Indexed on: 28 Feb '02Published on: 28 Feb '02Published in: Fungal Genetics and Biology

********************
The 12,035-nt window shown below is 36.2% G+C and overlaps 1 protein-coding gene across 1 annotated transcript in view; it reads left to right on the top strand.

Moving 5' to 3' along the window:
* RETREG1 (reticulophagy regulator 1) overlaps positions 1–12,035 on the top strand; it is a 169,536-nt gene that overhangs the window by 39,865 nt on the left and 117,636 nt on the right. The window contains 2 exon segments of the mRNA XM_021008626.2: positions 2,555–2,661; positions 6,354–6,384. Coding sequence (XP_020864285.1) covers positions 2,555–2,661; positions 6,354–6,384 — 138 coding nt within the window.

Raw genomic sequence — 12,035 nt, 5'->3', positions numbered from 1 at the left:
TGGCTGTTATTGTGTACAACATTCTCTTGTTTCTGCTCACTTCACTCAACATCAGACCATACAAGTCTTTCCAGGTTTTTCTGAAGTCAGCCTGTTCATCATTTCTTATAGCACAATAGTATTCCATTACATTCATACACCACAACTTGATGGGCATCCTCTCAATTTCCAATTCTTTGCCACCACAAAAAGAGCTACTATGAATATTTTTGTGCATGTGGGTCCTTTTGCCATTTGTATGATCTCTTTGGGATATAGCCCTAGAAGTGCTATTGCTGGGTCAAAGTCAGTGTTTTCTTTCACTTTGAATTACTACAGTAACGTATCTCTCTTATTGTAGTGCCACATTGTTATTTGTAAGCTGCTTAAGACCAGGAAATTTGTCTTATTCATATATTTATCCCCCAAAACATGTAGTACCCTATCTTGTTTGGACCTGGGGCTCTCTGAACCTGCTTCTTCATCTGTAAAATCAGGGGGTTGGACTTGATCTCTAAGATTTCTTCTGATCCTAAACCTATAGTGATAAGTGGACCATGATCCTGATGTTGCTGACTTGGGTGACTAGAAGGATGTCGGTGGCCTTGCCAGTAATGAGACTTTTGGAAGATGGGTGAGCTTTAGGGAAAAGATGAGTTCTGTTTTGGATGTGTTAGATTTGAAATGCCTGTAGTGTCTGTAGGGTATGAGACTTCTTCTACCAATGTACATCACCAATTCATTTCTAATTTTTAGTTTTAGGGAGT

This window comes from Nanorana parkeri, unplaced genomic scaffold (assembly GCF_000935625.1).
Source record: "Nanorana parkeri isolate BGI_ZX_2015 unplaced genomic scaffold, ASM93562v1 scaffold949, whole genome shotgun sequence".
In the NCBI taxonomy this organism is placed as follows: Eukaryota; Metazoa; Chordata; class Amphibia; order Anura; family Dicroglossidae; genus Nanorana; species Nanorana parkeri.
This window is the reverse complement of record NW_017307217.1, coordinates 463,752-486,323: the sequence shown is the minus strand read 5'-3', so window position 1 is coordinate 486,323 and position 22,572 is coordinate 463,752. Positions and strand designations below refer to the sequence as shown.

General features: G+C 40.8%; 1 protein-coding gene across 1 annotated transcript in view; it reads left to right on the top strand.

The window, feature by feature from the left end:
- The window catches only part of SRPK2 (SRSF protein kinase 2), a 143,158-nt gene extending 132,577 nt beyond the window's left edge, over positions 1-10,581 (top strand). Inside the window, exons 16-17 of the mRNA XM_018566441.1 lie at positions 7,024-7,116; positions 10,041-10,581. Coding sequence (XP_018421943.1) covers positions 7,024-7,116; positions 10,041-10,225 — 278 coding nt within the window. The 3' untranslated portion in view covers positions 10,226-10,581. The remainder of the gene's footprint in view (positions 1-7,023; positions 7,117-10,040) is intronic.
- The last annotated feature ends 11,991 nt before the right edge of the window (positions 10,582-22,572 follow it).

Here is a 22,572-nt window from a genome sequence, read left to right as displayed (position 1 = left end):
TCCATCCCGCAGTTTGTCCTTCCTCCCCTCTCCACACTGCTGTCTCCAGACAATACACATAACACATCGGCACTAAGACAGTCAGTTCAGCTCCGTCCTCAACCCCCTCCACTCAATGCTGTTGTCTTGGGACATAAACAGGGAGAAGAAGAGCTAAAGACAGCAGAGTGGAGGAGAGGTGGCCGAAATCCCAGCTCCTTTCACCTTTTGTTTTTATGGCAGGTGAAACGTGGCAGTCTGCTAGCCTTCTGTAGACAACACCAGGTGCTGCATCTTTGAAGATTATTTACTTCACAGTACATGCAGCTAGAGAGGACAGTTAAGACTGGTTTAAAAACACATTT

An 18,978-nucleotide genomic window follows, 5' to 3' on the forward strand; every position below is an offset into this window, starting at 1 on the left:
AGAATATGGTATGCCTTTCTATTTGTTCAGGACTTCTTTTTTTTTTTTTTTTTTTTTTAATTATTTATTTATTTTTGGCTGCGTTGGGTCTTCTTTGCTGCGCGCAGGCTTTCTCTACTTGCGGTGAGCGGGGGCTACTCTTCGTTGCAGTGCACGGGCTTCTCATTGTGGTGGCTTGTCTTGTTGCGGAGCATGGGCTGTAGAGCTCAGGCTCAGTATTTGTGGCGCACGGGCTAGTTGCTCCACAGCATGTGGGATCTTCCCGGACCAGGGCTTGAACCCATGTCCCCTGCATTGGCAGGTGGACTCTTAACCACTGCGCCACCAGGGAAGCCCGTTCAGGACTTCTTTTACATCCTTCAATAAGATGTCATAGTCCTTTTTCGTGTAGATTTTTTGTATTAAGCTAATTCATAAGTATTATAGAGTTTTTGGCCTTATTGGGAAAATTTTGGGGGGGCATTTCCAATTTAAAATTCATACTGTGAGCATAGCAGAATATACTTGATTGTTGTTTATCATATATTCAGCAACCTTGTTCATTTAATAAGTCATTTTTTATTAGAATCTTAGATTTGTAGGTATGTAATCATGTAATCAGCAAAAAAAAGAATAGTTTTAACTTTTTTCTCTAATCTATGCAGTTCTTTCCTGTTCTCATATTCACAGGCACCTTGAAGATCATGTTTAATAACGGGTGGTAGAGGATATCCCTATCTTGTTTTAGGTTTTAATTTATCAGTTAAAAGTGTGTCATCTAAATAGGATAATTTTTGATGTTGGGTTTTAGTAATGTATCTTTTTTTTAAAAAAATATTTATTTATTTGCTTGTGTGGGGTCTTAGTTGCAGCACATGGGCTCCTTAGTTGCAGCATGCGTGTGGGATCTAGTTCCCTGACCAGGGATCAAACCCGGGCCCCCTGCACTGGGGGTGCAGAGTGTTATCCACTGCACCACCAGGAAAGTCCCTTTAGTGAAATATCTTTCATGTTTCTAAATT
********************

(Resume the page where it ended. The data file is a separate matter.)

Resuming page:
In genetic crosses, HC-toxin production in the filamentous fungus Cochliobolus carbonum appears to be controlled by a single locus, TOX2. At the molecular level, TOX2 is composed of at least seven duplicated and coregulated genes involved in HC-toxin biosynthesis, export, and regulation. All copies of four of the TOX2 genes were previously mapped within a 540-kb stretch of DNA in strain SB111. Subsequently, an additional three TOX2 genes, TOXE, TOXF, and TOXG, have been discovered. In this paper we have mapped all copies of the new genes, a total of seven, and show that except for one of the two copies of TOXE, which was previously shown to be on a chromosome of 0.7 Mb in strain SB111, they are all linked to the previously known TOX2 genes within approximately 600 kb of each other on a chromosome of 3.5 Mb. We show here that this chromosome also contains at least one non-TOX2 gene, EXG2, which encodes an exo-beta1,3-glucanase. EXG2 is still present in strains that have undergone spontaneous deletion of up to approximately 1.4 Mb of the 3.5-Mb chromosome. The results contribute to our understanding of the complex organization of the genes involved in HC-toxin biosynthesis and are consistent with the hypothesis that a reciprocal chromosomal translocation accounts for the pattern of distribution of the TOX2 genes in different C. carbonum isolates.